NFL Media's Albert Breer touches on multiple topics in his robust Inside the NFL Notebook, including (click on each link to take you directly to the topic):
» Marvin Lewis and the gritty Bengals' good start.
» How Tom Brady became the teacher he never envisioned he'd be.
» The third-round draft pick who's giving the Cardinals first-round play.
» And much more, beginning with college coaches' chances at landing top NFL jobs ...
Whether or not that should be the case is another matter.
"I don't think it should," one NFC team executive said. "You can't look at one category (of coaches) and say this blanket idea applies. So you're not going to hire (Stanford coach) David Shaw because of Schiano? Well, what if you wanted to hire a really high-profile position coach? Should you not do that because of Raheem Morris? If you break these things down, there are hits and misses in each category. Where they come from, their background, has no bearing. If it did, everyone would fish from the same pond."
That, as matter of fact, is correct.
NFL Media studied every head-coaching hire made over a 14-year period (2000-13) and presented that list to a handful of decision-makers within the league. The only decisive conclusion they drew from looking at the list is there isn't one to be made. Ninety-four head coaches have been selected over the last 14 hiring cycles -- 46 NFL coordinators given their first NFL head-coaching shot, 26 men hired soon after leaving another NFL head-coaching job, along with 11 college head-coaching types, nine NFL position coaches, one college coordinator and one CFL coach.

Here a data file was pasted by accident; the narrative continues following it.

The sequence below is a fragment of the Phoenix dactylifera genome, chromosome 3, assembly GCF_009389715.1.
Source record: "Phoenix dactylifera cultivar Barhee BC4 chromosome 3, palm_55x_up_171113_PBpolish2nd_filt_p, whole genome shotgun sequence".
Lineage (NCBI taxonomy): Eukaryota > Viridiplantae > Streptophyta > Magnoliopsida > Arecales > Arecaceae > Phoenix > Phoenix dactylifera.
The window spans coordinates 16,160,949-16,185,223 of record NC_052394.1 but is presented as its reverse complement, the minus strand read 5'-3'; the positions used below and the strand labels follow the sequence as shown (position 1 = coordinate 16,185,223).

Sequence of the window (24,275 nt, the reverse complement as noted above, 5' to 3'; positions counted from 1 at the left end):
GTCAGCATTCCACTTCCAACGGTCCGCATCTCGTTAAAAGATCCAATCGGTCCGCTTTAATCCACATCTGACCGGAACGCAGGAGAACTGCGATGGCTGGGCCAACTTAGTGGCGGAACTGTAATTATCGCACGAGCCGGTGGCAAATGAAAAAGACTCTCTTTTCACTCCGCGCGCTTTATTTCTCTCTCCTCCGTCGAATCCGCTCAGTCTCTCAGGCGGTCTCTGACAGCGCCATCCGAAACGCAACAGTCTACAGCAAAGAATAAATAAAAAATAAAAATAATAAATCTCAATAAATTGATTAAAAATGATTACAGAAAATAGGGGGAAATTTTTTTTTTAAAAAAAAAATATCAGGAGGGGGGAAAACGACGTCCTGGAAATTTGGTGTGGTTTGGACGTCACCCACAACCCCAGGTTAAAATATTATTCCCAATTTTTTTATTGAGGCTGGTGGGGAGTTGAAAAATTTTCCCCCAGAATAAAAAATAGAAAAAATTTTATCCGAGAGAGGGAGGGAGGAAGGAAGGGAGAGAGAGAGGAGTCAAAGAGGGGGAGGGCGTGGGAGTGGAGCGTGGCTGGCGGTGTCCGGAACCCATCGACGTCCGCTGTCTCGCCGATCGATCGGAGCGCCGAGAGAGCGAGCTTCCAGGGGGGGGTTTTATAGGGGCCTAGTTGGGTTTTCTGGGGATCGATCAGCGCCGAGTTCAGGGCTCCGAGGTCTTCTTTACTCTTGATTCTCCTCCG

Four of them (Bill Belichick, Tom Coughlin, Tony Dungy, Jon Gruden) were in their second NFL head-coaching stints. Two (Mike McCarthy, Sean Payton) had been NFL offensive coordinators. One (Mike Tomlin) had been a defensive coordinator. And the other (John Harbaugh) was hired after one year as a secondary coach, which followed a long run as a special teams coordinator.
All of this, of course, isn't to rubber-stamp the idea of college coaches being hired into the NFL. It just shows how much of a crapshoot the whole thing is.
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If Schiano doesn't turn it around in Tampa and winds up being fired, a dent will be left. The question will be how far-reaching the damage is.
"I think it'll be tough for a certain type of head coach -- the Schianos, the Sabans," one AFC college scouting director said. "Those guys are in complete control, and that's where you see the difference between a pro team and a college team. Those guys, in college, control the AD, they control the media, they control everything. I think those are the types that will start falling by the wayside."
Two NFL executives brought up Notre Dame's Brian Kelly as one coach who could be hurt by this dynamic, because of the league's sense of how he runs his program. The college director raised Ohio State's Urban Meyer -- who's never shown any desire to go to the NFL anyway -- as another coach who might be viewed differently in the wake of Schiano's struggles.
Other college coaches, most league executives believe, would be just fine. Penn State's Bill O'Brien should be in demand again. Texas A&M's Kevin Sumlin probably will be, too. Both Shaw and Northwestern's Pat Fitzgerald are alums of the programs they lead and considered to be tough gets, but they still could be pursued. Washington's Steve Sarkisian is well-regarded in pro circles and seen as a future NFL coach. One exec identified Air Force's Troy Calhoun as a dark-horse candidate.